Now Hear This!  by George Petrovsky
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“Daaahling, where is that quaint music coming from?”

No, not from an Em Pea 3 or a blackberry or blueberry or a raspberry or boysenberry. You won’t find it on aye, tunes or yew tube or on your eye pod or Anne Droyd.

Thomas Alva Edison must take credit for this marvelous music machine! Who? Look him up….quite an inventive fellow!

Yet another exhibit at the Temora Regional Museum. Just go there if you can!

Nikon D80, Sigma 17-70mm lens @ 17mm, hand held. Program mode, 1/6 sec @ f 2.8, ISO 400, Pattern metering, Auto Exp & WB. Could I resist mucking about with this image in Photoshop Elements 3? Not really…..

An old photographer and his dog trying to find what turns a photograph into a worthwhile picture. Perhaps try to take a worthwhile photograph in the first place? The digital darkroom is a creative, fascinating place. If only I could learn to use it and the cameras I have to best effect… I love “mucking around”, as you can see!

Now, you know all my stuff is Copyright If you try and pinch any of it, I’ll jump through your screen and rip your bloody arms off!

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Comments

  • Photography by Mathilde
    Photography by...over 2 years ago

    This looks a wonderful museum, George – wonderful “wind-up” gramaphone 1

  • Thanks for visiting the museum, Mattie! This gramophone still works after a 100+ years – I’m not sure whether all the new doodads will be! :)george

    – George Petrovsky

  • John44
    John44over 2 years ago

    A fine shot my friend.. a touch of nostalgia

  • Good morning, John! Glad you like this shot of one of the first commercial music machines! :)george

    – George Petrovsky

  • Julie  White
    Julie Whiteover 2 years ago

    Beautifully captured George.

  • Thanks very much for your comments and for the fave, Julie – much appreciated! Get down to this great Museum if you can – it’s well worth it! :)george

    – George Petrovsky

  • GailD
    GailDover 2 years ago

    My mother in law has HMV version of these. I’m hoping I’m in the will.
    Great shot .

  • Thanks muchly Gail, glad you like this pic. Be extra nice to your M I L – and show some interest in it! :)george

    – George Petrovsky

  • Rosalie Dale
    Rosalie Daleover 2 years ago

    Another beauty – a nostalgic calendar coming up?!!

  • Thanks, Rosalie – glad you like this pic! A whole calendar could be made just from Bradman’s house – I’ll see what else I can come up with between now and then….:)george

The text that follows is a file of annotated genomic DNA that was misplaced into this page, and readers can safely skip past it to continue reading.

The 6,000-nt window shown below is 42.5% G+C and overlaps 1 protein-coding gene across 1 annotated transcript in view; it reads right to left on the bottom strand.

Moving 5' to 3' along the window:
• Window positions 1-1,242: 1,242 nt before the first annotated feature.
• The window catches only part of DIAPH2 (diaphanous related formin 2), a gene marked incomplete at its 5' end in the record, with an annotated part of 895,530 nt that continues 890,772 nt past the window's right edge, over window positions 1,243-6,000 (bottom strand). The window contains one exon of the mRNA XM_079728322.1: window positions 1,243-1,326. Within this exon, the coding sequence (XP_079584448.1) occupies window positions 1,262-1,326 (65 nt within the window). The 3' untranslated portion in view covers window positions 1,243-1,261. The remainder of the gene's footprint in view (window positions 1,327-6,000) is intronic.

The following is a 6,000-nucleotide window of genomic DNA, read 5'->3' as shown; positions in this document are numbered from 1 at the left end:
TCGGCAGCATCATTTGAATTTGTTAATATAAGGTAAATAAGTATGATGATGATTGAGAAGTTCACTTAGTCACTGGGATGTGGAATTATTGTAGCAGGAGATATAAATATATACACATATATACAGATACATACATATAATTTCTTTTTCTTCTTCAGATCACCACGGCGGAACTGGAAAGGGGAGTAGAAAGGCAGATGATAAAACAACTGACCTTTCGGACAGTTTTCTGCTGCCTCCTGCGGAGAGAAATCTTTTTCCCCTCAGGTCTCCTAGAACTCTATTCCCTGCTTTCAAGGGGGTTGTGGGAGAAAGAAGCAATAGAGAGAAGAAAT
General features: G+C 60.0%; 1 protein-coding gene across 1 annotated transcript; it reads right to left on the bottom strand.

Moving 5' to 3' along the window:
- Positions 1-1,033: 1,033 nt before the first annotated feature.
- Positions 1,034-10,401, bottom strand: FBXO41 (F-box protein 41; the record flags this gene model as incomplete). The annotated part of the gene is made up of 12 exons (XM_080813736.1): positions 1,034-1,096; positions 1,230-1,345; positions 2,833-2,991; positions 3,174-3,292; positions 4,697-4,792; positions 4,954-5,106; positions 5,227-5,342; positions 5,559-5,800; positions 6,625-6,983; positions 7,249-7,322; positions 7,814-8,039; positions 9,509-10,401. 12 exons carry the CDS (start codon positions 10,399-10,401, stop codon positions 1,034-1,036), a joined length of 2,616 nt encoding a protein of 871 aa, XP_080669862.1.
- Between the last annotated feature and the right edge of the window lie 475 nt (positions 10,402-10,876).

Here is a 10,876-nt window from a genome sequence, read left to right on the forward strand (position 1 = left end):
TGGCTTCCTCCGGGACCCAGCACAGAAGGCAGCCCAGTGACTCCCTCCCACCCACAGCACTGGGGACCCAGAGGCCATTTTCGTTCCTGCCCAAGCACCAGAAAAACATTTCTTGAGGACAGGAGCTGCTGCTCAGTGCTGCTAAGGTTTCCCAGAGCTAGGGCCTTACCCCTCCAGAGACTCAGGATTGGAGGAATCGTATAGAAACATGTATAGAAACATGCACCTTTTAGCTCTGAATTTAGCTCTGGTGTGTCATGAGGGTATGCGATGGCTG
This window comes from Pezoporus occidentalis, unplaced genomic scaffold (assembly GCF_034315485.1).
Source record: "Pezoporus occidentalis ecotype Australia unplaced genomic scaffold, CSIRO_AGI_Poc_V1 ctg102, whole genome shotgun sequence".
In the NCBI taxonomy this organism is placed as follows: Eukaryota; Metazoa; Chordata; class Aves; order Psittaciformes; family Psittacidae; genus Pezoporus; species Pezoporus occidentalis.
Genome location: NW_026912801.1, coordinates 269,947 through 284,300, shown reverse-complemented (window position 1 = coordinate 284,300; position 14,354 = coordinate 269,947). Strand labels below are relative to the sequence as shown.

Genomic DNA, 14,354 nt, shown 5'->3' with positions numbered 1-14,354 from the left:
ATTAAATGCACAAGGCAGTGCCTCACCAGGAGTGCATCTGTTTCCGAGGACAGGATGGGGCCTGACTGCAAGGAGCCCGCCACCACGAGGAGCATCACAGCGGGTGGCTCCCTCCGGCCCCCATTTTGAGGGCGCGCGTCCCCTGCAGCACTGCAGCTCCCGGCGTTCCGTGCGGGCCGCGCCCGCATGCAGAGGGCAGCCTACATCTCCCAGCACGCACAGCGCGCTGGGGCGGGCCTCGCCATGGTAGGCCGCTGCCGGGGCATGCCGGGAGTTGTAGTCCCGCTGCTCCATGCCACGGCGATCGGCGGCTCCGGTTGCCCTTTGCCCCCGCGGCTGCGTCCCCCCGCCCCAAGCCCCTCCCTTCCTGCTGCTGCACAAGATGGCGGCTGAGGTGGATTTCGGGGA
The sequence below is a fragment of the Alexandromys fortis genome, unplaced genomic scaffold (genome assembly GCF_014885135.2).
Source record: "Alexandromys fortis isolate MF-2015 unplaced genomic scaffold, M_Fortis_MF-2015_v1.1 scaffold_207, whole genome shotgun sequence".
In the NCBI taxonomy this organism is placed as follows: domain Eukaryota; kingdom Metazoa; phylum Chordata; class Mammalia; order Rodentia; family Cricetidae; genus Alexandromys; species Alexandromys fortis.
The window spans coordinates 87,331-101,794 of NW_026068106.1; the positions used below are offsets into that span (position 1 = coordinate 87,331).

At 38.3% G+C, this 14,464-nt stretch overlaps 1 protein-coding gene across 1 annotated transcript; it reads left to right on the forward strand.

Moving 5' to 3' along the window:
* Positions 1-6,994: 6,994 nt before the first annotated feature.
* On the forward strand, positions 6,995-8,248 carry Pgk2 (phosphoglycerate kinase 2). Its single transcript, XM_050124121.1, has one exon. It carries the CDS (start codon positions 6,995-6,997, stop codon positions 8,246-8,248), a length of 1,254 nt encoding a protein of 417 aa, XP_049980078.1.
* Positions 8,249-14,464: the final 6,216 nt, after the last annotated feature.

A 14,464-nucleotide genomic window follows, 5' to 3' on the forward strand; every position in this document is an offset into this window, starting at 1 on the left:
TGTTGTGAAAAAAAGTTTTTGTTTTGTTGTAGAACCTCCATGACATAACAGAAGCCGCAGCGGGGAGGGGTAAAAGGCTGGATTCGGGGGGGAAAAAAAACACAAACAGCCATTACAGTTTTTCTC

– George Petrovsky

  • © Hany G. Jadaa © Prince John Photography
    © Hany G. Jada...over 2 years ago

    Ahhhhh…. What a sweet sound that I hear – the spinning of an old 78-rpm on a wind-up gramaphone. Is it Nipper that I hear in the background too? What a lovely piece of nostalgia indeed; and one that would continue to work beyond any Em Pea Tree or Crackberry; and one that would continue to bring us those quaint and lovely sounds with a quality that could not be reproduced by any tube or pod or droyd. Now that my dear George proves that YOU are His Master’s Voice. Hany

  • Hany, your comments are music to my ears! Indeed, a brilliant piece of technology, where I believe the whole horn moves along the little rail, propelled by the needle moving along the grooves in the rotating cylinder upon which the music was recorded. As an engineer, I’m sure you can appreciate this ingenious design!
    We had a HMV player, a more “modern” one, where 78s could be played at 45 or 33.3 rpm and vice-versa! Where do you think Alvin & the Chipmunks and modern Disco DJs got their ideas from? Good old Edison! :)george

    – George Petrovsky

  • Malcolm Chant
    Malcolm Chantover 2 years ago

    This is a wonderful look back into memory lane George, it’a a fav for me,

  • Thanks very much Malcolm, I’m in a bit of a nostalgic mood at the moment… I’m pleased you’ve added this to your favourites! :)george

    – George Petrovsky

  • kamaljeet kaur
    kamaljeet kaurover 2 years ago

    Interestinggggggg!!!!

  • Long before all the new fangled electronic stuff was invented, music came on a cylinder and the speaker was directly connected to a steel needle, following the grooves…. Thanks for you comment, Kamal. See if you can locate one of these in one of your museums! :)george

    – George Petrovsky

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